This week we have Sarah Coates from The Sugar Hit, back by very popular demand. We loved her sweet potato chips so much, and judging by the number of pins that recipe got, so did you, so we decided to have Sarah back. Here is what she calls a “Frenchie Burger,” a modern twist on steak frites. I’ve confessed my love for burgers here many times. It is a love that goes back many years – longer than I can remember! Whether your feelings about burgers are as obsessive as mine and Sarah’s or you’re just curious to try something new, I hope you’ll try this one out! –Kristina
About Sarah: Sarah is the author and photographer behind The Sugar Hit, a blog solely devoted to the joys of eating. She is a typical 21st century creative type, totally obsessed with food, writing, design, photography and styling. She lives in Brisbane, Australia and regularly eats mountains of crudités in a misguided attempt to offset the staggering amounts of butter she consumes daily. You can follow her buttery antics on Twitter, Instagram and Facebook!
See what makes up Sarah’s Frenchie burger after the jump!
The Frenchie Burger
For the béarnaise sauce
- 3 tablespoons fresh tarragon, chopped
- 1/3 cup (85ml) white wine vinegar
- 2 egg yolks
- 6oz (160g) butter
- Salt, pepper, and lemon juice (optional) to season
For the frites
- 2 small Russet potatoes
- Canola oil, for frying
For the burgers
- 1 pound (500g) good quality beef mince
- Salt and pepper
- 4 soft white (or brioche) buns
- Butter lettuce or watercress
To make the béarnaise sauce, place half the tarragon along with the white wine vinegar into a small pan. Bring to a boil, and cook away until there is only about 1 tablespoon of liquid left. Strain out the tarragon leaves.
Place the egg yolks into a heatproof mixing bowl (or blender), add the reduced vinegar and whisk vigorously for 20 seconds (blend briefly).
Heat the butter in a small pan until it is melted and bubbling. To make the sauce by hand, add the butter, drop by drop at first, to the egg yolks, whisking very vigorously all the time. Once about a third of the butter has been added, you can start pouring in slightly bigger amounts, still whilst whisking very vigorously. It’s easier if you have a friend.
Or, to do this in the blender, simply turn the blender with the yolks and vinegar in it, and slowly stream in the hot butter through the hole in the lid.
Either way, when your béarnaise is made, season it with salt and pepper, and a squeeze of lemon if you think it needs it, and then set aside to keep warm until needed.
To make the frites, finely slice the potatoes into fine matchsticks, and pat them dry with paper towels.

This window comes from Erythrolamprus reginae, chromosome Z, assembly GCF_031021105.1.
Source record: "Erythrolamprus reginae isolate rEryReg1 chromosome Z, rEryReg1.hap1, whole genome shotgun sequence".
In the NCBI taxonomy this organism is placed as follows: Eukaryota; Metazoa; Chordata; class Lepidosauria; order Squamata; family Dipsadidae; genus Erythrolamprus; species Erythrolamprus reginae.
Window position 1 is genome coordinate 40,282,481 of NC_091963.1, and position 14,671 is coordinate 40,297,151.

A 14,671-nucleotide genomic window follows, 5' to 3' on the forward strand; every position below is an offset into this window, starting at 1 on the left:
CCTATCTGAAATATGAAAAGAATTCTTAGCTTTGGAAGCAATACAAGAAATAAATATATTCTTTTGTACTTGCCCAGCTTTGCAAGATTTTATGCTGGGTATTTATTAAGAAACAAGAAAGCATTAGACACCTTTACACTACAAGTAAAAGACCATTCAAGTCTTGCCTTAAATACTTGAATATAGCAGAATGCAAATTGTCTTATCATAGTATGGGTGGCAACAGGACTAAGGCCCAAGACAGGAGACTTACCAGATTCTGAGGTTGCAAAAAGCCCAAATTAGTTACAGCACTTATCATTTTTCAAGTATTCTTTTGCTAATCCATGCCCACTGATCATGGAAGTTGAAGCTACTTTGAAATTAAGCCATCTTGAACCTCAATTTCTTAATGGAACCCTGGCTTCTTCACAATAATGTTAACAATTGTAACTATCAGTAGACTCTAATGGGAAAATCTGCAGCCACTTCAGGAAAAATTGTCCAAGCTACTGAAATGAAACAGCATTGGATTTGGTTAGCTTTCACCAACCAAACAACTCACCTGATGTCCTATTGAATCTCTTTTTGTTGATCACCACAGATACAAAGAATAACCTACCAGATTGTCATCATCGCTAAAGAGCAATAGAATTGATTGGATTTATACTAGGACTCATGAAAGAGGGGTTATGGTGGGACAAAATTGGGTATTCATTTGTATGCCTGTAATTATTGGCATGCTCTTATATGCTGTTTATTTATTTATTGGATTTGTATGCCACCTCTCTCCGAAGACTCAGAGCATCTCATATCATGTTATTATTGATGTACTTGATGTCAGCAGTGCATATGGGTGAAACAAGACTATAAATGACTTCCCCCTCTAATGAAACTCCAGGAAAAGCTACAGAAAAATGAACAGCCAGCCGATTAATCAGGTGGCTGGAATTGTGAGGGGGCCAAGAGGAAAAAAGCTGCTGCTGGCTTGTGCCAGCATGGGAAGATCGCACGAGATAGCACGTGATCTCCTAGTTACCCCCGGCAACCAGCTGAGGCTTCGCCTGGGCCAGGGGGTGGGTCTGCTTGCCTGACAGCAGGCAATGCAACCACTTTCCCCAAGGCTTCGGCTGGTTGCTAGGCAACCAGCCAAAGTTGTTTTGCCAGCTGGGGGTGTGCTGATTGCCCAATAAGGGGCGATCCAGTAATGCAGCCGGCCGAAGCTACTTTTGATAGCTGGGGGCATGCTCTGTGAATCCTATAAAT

Place about 2 inches of oil in a wide, deep pan, and bring it up to about 375F/180C, or simply place a piece of potato into the oil, and wait until it floats to the surface, bubbling.
When the oil is hot, take about a sixth of the sliced potatoes, and carefully add them into the oil. Be VERY careful, as cooking with hot oil is very dangerous. Be sure that the oil does not get too hot, and don’t add too many frites at once, as your oil could bubble over.
Leave the frites in the oil, until they become a light golden brown and are very crisp, about 2 minutes. Scoop them out, and drain them on paper towels, and proceed until all the frites are cooked. Season lightly with salt.
To assemble the burgers, shape the beef into four patties, roughly the same size as your burger buns. Season them with salt and pepper, and then sear them in a very hot pan (cast iron is great, or use your grill), for about 2 minutes per side for a medium or slightly pink burger.
Slice the buns in half, and top the bottom half with lettuce or watercress. Place a burger patty on top of the lettuce, followed by a healthy dollop of béarnaise and pile of the crispy frites. Serve with an ice cold beer and enjoy!
Why Sarah loves this recipe: Who doesn’t love a burger? If only we could be as accepting of each other as we are of burgers, the world would be a much more peaceful and beautiful place. I will take a burger in almost any guise, be it tall, short, thin, fat, beef, chicken, pork, or otherwise. In a pinch, I’m even happy to make do with the very average cheeseburger that can be obtained from just about any drive-thru around the world. But sometimes I want to luxe it up a bit and take things to a more sophisticated place. This burger is my handheld take on the classic French steak frites. This burger is rich, decadent, textural, utterly delicious and is absolutely perfect next to a cold beer. I hope you like it!